Structural abnormality of substantia nigra induced by methamphetamine abuse

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Abstract

Background: Methamphetamine abuse has been linked to an increased risk of Parkinson's disease.

Objective: The objective of this study was to investigate structural abnormality of the substantia nigra in past methamphetamine users using transcranial sonography.

Methods: In a cross-sectional, observational study, echogenicity of the substantia nigra was assessed in 59 past methamphetamine users and 59 matched controls. The frequencies of an abnormal spatial extension of the substantia nigra as well as the average sizes of left and right substantia nigra were evaluated.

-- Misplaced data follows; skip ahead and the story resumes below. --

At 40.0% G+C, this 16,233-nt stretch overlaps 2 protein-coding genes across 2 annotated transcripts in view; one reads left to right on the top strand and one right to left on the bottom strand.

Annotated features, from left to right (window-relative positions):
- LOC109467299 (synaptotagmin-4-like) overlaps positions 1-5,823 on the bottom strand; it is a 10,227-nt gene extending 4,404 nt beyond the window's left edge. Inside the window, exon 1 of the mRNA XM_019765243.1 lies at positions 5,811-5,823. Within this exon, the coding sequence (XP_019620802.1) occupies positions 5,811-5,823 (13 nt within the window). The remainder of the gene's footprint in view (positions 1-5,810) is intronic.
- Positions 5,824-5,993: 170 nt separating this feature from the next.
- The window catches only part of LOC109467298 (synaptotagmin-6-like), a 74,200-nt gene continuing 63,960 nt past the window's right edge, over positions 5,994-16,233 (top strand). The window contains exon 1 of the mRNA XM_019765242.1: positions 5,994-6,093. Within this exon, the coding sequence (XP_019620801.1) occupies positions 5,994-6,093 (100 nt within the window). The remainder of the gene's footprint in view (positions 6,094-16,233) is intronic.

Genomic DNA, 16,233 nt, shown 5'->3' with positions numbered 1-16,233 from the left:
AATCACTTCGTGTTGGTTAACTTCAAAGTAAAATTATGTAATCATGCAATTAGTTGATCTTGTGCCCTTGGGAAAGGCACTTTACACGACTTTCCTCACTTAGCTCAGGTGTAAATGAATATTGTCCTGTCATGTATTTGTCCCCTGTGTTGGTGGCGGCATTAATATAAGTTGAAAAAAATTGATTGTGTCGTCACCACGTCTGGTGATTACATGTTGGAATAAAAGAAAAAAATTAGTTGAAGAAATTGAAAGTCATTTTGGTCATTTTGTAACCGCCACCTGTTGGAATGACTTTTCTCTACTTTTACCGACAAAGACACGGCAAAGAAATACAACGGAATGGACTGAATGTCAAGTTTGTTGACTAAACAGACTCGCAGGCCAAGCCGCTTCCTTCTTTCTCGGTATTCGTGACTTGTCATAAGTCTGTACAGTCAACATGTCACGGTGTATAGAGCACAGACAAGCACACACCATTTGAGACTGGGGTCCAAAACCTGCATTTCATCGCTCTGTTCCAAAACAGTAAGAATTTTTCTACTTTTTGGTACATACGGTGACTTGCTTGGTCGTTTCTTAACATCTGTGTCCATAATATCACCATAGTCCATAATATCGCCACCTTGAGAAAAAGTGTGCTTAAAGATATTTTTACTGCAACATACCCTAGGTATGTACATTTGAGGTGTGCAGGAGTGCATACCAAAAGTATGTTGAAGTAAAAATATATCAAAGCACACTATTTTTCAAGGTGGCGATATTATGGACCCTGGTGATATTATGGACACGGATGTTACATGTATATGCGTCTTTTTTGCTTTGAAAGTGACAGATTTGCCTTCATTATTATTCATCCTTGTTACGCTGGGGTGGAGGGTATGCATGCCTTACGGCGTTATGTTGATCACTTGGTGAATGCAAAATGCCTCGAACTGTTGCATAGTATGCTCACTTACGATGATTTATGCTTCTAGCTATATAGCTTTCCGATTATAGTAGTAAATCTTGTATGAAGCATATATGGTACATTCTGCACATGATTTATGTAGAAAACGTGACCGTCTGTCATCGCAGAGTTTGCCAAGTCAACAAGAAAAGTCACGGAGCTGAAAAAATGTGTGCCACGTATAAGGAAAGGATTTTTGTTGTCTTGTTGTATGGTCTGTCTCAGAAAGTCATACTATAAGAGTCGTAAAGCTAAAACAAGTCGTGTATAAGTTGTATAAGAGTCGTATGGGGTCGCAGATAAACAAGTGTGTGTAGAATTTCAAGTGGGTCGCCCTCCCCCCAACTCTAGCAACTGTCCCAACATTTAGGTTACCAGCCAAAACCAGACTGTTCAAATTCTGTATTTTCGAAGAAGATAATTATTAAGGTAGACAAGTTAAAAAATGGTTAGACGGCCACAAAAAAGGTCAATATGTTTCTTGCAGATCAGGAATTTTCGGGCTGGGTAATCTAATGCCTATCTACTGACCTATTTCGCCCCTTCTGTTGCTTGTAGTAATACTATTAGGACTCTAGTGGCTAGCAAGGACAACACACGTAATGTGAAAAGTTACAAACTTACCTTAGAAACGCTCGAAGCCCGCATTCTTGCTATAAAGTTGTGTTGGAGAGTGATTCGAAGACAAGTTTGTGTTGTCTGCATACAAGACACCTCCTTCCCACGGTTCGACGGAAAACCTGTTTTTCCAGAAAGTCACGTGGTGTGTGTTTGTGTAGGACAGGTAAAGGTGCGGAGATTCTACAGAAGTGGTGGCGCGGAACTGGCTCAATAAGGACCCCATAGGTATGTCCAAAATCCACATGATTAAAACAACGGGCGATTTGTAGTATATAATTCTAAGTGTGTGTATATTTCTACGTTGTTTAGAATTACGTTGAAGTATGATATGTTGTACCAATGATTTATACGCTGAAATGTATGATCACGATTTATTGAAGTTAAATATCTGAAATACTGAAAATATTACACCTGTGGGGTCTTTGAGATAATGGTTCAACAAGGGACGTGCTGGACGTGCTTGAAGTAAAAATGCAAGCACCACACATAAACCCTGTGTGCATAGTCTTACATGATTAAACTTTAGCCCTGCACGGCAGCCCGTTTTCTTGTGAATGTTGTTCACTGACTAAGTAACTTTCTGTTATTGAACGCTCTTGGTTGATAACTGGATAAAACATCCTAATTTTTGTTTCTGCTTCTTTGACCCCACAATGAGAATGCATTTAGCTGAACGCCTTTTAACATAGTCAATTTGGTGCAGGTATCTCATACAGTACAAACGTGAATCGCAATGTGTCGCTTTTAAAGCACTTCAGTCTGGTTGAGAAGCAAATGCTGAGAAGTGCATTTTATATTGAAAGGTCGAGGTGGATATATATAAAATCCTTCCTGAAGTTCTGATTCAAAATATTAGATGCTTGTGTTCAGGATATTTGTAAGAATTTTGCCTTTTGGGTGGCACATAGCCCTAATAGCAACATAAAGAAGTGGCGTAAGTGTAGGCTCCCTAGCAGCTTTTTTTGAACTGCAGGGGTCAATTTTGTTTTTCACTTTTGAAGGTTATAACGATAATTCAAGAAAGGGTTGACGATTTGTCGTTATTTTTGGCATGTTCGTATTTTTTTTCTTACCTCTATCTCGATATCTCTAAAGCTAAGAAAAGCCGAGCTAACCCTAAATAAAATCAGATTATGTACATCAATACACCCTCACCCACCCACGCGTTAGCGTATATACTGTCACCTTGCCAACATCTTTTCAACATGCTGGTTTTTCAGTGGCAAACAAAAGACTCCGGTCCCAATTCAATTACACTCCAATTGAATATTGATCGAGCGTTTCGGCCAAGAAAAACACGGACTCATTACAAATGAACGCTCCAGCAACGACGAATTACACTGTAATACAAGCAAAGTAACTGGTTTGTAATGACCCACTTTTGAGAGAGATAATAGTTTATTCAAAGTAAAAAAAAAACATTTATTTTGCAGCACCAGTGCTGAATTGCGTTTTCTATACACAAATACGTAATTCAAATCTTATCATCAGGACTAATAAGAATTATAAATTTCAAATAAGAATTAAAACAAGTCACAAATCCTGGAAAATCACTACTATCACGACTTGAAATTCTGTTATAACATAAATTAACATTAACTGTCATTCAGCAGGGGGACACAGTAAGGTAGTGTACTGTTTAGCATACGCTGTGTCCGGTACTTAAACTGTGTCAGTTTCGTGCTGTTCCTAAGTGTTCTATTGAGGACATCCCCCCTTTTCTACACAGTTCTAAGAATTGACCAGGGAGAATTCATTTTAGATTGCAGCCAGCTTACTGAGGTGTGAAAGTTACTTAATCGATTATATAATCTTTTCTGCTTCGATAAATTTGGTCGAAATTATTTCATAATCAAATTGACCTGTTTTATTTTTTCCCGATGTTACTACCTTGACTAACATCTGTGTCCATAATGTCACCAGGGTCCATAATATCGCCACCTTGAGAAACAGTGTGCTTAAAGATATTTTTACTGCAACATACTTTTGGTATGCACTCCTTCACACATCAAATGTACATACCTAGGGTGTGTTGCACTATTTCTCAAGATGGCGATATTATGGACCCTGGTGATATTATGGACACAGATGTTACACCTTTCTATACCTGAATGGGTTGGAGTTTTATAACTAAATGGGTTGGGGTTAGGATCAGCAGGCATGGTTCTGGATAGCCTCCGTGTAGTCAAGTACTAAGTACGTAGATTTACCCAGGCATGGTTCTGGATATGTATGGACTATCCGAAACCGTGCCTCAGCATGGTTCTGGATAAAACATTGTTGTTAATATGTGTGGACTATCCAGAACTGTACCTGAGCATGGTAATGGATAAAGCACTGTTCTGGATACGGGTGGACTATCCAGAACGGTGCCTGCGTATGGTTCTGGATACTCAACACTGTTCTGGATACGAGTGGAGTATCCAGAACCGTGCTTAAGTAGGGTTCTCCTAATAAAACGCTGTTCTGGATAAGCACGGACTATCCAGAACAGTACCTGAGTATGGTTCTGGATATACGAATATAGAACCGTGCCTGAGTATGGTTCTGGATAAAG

Results: The average echogenic size of the substantia nigra was larger in methamphetamine users (0.22 ± 0.06 cm2) when compared with controls (0.17 ± 0.05 cm2, P < .001). Furthermore, the frequency of enlarged, echogenic substantia nigra was increased in methamphetamine users (42% vs 12% in controls, P < .001). Partial correlation analysis revealed an association of echogenic substantia nigra size with estimated total lifetime intake of methamphetamine (r55 = 0.395, P = .002).

Conclusions: Current data link methamphetamine abuse in humans to injury of substantia nigra neurons and an increased risk of Parkinson's disease. © 2017 International Parkinson and Movement Disorder Society

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